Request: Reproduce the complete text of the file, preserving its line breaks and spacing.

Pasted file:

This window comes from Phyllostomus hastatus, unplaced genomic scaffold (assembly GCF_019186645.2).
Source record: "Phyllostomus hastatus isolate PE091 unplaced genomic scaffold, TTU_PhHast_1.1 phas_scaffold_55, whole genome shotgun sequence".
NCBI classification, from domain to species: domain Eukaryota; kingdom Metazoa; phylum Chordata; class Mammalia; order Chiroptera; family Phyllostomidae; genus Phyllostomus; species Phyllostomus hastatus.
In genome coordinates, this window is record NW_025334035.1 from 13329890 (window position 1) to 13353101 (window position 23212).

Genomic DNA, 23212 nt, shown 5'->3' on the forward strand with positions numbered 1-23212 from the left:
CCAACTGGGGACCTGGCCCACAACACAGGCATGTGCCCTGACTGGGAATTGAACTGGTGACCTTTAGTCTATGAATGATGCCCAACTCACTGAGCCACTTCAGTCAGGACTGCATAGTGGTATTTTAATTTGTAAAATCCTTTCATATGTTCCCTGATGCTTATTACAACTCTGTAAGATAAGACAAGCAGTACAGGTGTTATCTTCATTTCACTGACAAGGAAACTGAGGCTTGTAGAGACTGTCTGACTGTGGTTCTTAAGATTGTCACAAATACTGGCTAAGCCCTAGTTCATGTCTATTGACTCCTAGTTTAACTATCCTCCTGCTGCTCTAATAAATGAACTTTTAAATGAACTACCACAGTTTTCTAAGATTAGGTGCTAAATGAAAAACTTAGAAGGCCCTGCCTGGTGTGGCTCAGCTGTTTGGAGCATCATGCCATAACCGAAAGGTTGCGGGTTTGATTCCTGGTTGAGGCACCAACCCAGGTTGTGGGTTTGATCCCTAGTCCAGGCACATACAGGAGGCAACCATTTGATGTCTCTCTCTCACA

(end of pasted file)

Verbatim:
This window comes from Phyllostomus hastatus, unplaced genomic scaffold (assembly GCF_019186645.2).
Source record: "Phyllostomus hastatus isolate PE091 unplaced genomic scaffold, TTU_PhHast_1.1 phas_scaffold_55, whole genome shotgun sequence".
NCBI classification, from domain to species: domain Eukaryota; kingdom Metazoa; phylum Chordata; class Mammalia; order Chiroptera; family Phyllostomidae; genus Phyllostomus; species Phyllostomus hastatus.
In genome coordinates, this window is record NW_025334035.1 from 13329890 (window position 1) to 13353101 (window position 23212).

Genomic DNA, 23212 nt, shown 5'->3' on the forward strand with positions numbered 1-23212 from the left:
CCAACTGGGGACCTGGCCCACAACACAGGCATGTGCCCTGACTGGGAATTGAACTGGTGACCTTTAGTCTATGAATGATGCCCAACTCACTGAGCCACTTCAGTCAGGACTGCATAGTGGTATTTTAATTTGTAAAATCCTTTCATATGTTCCCTGATGCTTATTACAACTCTGTAAGATAAGACAAGCAGTACAGGTGTTATCTTCATTTCACTGACAAGGAAACTGAGGCTTGTAGAGACTGTCTGACTGTGGTTCTTAAGATTGTCACAAATACTGGCTAAGCCCTAGTTCATGTCTATTGACTCCTAGTTTAACTATCCTCCTGCTGCTCTAATAAATGAACTTTTAAATGAACTACCACAGTTTTCTAAGATTAGGTGCTAAATGAAAAACTTAGAAGGCCCTGCCTGGTGTGGCTCAGCTGTTTGGAGCATCATGCCATAACCGAAAGGTTGCGGGTTTGATTCCTGGTTGAGGCACCAACCCAGGTTGTGGGTTTGATCCCTAGTCCAGGCACATACAGGAGGCAACCATTTGATGTCTCTCTCTCACA